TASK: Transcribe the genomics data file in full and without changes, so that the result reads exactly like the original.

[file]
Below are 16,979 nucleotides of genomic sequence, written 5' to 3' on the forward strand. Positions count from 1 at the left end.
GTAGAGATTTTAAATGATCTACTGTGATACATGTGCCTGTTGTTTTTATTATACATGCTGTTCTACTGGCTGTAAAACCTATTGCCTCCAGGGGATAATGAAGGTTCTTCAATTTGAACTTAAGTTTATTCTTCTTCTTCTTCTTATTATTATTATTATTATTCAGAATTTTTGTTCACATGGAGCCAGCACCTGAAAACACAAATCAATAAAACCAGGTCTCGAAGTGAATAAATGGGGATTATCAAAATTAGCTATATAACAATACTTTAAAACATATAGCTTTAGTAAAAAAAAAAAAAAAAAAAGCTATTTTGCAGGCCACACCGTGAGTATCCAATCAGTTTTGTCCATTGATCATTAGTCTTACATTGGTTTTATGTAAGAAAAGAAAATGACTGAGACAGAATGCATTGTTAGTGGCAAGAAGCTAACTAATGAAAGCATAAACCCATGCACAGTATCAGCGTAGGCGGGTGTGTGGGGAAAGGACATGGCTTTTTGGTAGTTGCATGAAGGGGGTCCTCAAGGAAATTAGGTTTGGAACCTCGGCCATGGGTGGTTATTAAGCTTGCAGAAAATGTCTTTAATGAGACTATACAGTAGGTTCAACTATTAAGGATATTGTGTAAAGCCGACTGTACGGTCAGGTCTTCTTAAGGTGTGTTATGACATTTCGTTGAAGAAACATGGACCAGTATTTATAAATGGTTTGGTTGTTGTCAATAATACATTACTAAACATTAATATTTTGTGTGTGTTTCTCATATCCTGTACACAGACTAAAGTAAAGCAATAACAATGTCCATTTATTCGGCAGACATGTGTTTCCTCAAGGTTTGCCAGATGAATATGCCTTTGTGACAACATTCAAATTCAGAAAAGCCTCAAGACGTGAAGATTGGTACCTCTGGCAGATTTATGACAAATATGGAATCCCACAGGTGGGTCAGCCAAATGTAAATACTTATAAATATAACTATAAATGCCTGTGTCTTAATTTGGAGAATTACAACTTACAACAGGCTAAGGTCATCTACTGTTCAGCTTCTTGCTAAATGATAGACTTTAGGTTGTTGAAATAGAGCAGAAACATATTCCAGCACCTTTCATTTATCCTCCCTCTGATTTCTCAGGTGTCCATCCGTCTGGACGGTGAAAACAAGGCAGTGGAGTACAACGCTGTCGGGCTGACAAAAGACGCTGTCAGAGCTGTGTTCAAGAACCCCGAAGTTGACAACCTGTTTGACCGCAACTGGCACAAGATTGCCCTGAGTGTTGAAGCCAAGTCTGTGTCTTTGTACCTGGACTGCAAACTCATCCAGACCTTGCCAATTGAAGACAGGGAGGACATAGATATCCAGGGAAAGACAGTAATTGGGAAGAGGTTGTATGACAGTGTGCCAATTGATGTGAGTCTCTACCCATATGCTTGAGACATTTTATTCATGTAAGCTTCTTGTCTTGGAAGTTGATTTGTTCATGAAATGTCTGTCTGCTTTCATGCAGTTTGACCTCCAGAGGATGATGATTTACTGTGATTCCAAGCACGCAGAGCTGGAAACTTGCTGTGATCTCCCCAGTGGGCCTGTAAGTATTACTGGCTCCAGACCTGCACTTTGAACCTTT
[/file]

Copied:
Below are 16,979 nucleotides of genomic sequence, written 5' to 3' on the forward strand. Positions count from 1 at the left end.
GTAGAGATTTTAAATGATCTACTGTGATACATGTGCCTGTTGTTTTTATTATACATGCTGTTCTACTGGCTGTAAAACCTATTGCCTCCAGGGGATAATGAAGGTTCTTCAATTTGAACTTAAGTTTATTCTTCTTCTTCTTCTTATTATTATTATTATTATTCAGAATTTTTGTTCACATGGAGCCAGCACCTGAAAACACAAATCAATAAAACCAGGTCTCGAAGTGAATAAATGGGGATTATCAAAATTAGCTATATAACAATACTTTAAAACATATAGCTTTAGTAAAAAAAAAAAAAAAAAAAGCTATTTTGCAGGCCACACCGTGAGTATCCAATCAGTTTTGTCCATTGATCATTAGTCTTACATTGGTTTTATGTAAGAAAAGAAAATGACTGAGACAGAATGCATTGTTAGTGGCAAGAAGCTAACTAATGAAAGCATAAACCCATGCACAGTATCAGCGTAGGCGGGTGTGTGGGGAAAGGACATGGCTTTTTGGTAGTTGCATGAAGGGGGTCCTCAAGGAAATTAGGTTTGGAACCTCGGCCATGGGTGGTTATTAAGCTTGCAGAAAATGTCTTTAATGAGACTATACAGTAGGTTCAACTATTAAGGATATTGTGTAAAGCCGACTGTACGGTCAGGTCTTCTTAAGGTGTGTTATGACATTTCGTTGAAGAAACATGGACCAGTATTTATAAATGGTTTGGTTGTTGTCAATAATACATTACTAAACATTAATATTTTGTGTGTGTTTCTCATATCCTGTACACAGACTAAAGTAAAGCAATAACAATGTCCATTTATTCGGCAGACATGTGTTTCCTCAAGGTTTGCCAGATGAATATGCCTTTGTGACAACATTCAAATTCAGAAAAGCCTCAAGACGTGAAGATTGGTACCTCTGGCAGATTTATGACAAATATGGAATCCCACAGGTGGGTCAGCCAAATGTAAATACTTATAAATATAACTATAAATGCCTGTGTCTTAATTTGGAGAATTACAACTTACAACAGGCTAAGGTCATCTACTGTTCAGCTTCTTGCTAAATGATAGACTTTAGGTTGTTGAAATAGAGCAGAAACATATTCCAGCACCTTTCATTTATCCTCCCTCTGATTTCTCAGGTGTCCATCCGTCTGGACGGTGAAAACAAGGCAGTGGAGTACAACGCTGTCGGGCTGACAAAAGACGCTGTCAGAGCTGTGTTCAAGAACCCCGAAGTTGACAACCTGTTTGACCGCAACTGGCACAAGATTGCCCTGAGTGTTGAAGCCAAGTCTGTGTCTTTGTACCTGGACTGCAAACTCATCCAGACCTTGCCAATTGAAGACAGGGAGGACATAGATATCCAGGGAAAGACAGTAATTGGGAAGAGGTTGTATGACAGTGTGCCAATTGATGTGAGTCTCTACCCATATGCTTGAGACATTTTATTCATGTAAGCTTCTTGTCTTGGAAGTTGATTTGTTCATGAAATGTCTGTCTGCTTTCATGCAGTTTGACCTCCAGAGGATGATGATTTACTGTGATTCCAAGCACGCAGAGCTGGAAACTTGCTGTGATCTCCCCAGTGGGCCTGTAAGTATTACTGGCTCCAGACCTGCACTTTGAACCTTT